Given the magnitude and ramifications of the government’s imminent expansion of expedited removal, the lack of media coverage is confounding. In any case, readers should be aware that the new criteria is set to be applied any day now. In fact, according to an internal ICE memo dated July 24, implementation was set begin at the beginning of September.
As discussed in an earlier blog, expedited removal is a mechanism by which the government is able to summarily deport someone without formally placing an individual into removal proceedings before an immigration judge. Under the law, expedited removal can only be applied against non citizens who 1) either lack valid entry documents, commit fraud or misrepresentation to obtain admission, or who falsely claim citizenship; and 2) who are encountered within 100 miles of the border who have not been physically present in the US continuously for 14 days. However, under the expansion, expedited removal can now be applied to potentially any non-citizen anywhere within the US who cannot prove continuous physical presence for at least two years. (Importantly, the individual must still be charged as inadmissible under sections 212(a)(6)(C) or (a)(7)-pertaining to lack of valid entry documents or fraud.).
According to the memo, it is anticipated that the new guidelines will be applied largely in the Criminal Alien Program (“CAP”) and worksite enforcement contexts. Moreover, while an individual may present a prima facie case allowing for expedited removal, ICE officers still retain a large degree of discretion to not apply it. In fact, there are a number of alternatives that an ICE officer may feel are more appropriate, including but not limited to allowing the person to depart voluntarily; allowing the person to withdraw his/her application for admission; or placing the individual in regular removal proceedings before a judge. Under the memo, some relevant factors that an officer may consider include a person’s mental competency; whether the person is the sole caregiver of a US Citizen child or children; whether a person qualifies for relief in immigration court; the duration of a person’s presence in the US and the nature of his or her ties to the country; and whether additional charging grounds are contemplated.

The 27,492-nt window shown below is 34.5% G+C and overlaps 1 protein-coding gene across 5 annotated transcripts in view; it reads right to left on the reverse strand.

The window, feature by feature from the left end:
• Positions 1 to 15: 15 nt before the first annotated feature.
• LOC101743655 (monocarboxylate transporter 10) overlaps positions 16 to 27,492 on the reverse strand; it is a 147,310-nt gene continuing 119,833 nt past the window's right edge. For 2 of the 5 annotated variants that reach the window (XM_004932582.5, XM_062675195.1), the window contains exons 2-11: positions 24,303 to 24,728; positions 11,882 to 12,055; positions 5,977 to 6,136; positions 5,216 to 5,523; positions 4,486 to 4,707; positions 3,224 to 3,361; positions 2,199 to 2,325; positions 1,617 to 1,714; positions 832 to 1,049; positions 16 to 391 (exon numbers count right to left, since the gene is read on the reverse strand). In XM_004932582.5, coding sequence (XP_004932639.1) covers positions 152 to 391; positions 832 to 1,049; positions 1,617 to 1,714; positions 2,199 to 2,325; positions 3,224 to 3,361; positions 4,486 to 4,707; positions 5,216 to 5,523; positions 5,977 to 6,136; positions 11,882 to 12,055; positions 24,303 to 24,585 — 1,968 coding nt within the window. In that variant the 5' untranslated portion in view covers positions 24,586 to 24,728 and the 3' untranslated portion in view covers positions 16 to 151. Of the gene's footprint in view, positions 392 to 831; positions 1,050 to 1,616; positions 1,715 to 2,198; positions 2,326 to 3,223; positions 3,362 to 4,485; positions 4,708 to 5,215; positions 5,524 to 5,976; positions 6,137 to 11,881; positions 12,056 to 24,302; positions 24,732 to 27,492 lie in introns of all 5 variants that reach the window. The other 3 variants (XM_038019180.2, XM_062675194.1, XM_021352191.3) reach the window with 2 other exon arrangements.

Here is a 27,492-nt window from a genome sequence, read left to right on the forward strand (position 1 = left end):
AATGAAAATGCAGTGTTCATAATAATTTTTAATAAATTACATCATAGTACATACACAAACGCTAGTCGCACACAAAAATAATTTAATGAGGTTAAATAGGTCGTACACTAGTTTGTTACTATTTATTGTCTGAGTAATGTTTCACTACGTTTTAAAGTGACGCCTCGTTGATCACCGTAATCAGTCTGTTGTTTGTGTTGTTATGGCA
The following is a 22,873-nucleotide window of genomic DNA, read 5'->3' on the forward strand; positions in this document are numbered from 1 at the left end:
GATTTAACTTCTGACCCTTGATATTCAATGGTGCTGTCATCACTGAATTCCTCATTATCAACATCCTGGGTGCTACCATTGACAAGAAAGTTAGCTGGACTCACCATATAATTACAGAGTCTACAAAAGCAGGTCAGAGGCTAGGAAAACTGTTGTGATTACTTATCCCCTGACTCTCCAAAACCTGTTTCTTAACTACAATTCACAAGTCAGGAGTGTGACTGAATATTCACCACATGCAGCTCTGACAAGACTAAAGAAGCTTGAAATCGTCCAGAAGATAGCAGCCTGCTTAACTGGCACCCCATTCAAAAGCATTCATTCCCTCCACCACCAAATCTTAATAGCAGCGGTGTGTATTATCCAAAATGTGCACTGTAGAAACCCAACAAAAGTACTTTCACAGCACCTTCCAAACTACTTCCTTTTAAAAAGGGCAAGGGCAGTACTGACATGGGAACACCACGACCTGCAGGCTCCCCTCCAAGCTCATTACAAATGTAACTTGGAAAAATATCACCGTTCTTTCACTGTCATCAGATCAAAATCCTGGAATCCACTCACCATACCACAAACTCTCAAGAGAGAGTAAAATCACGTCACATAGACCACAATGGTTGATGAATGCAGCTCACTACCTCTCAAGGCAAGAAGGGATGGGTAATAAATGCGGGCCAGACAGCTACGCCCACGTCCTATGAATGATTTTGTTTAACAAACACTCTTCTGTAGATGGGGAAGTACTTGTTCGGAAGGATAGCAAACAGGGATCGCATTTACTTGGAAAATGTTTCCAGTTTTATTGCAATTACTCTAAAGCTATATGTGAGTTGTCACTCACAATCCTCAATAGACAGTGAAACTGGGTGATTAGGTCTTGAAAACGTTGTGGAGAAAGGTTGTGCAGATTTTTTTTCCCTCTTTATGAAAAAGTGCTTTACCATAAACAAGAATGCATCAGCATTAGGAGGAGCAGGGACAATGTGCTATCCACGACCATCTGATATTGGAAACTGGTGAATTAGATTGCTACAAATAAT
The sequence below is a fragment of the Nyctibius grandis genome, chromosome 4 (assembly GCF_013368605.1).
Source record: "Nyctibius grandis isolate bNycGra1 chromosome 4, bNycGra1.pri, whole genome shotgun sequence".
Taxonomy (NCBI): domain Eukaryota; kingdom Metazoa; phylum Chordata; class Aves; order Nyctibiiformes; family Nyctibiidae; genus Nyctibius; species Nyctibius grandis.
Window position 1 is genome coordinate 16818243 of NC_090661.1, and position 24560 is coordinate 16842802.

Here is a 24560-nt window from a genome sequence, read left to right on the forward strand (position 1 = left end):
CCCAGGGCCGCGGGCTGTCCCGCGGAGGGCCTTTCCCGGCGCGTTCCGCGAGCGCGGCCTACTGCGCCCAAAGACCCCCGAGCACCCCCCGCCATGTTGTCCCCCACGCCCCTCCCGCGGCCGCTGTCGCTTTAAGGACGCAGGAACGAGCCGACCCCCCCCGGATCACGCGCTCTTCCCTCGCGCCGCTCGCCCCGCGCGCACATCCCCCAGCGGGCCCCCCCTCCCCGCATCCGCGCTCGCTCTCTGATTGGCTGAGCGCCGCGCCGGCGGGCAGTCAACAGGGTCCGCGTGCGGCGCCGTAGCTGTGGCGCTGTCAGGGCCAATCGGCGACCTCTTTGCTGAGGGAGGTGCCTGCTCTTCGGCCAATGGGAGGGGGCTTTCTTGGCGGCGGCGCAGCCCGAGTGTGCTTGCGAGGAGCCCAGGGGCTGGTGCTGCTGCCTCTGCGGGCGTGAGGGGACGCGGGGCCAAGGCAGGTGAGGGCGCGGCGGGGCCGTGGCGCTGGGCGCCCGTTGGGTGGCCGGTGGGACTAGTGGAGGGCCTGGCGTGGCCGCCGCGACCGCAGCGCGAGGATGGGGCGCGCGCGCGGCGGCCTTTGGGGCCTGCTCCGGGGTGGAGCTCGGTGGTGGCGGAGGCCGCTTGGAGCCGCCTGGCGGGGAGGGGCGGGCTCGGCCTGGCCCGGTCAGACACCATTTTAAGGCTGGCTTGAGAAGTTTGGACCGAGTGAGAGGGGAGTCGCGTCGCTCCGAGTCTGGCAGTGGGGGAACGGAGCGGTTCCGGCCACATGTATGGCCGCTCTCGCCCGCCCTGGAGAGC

That being said, non US Citizens would be well advised to consider carrying proof of their status, if lawfully present. Technically, lawful permanent residents 18 and older are actually required to carry their green cards with them at all times under INA 264(e). Those who are not lawfully present are especially vulnerable to abuse under the July 24 designation and should carry evidence of their presence on them. Although this sounds incredibly inconvenient and onerous, the memo indicates that the noncitizen bears an affirmative burden to demonstrate to an officer’s satisfaction that he/she has been physically present in the US continuously for two years with evidence establishing place, date, and manner of entry and continuity of presence since since that time.
Barring a capricious change of heart by the Administration or litigation that blocks the expansion, this is happening. Non US citizens need to be prepared and understand that they may not only be unfairly accused of entering the country illegally, but also have to rebut such accusations with documentary proof of continuous physical presence.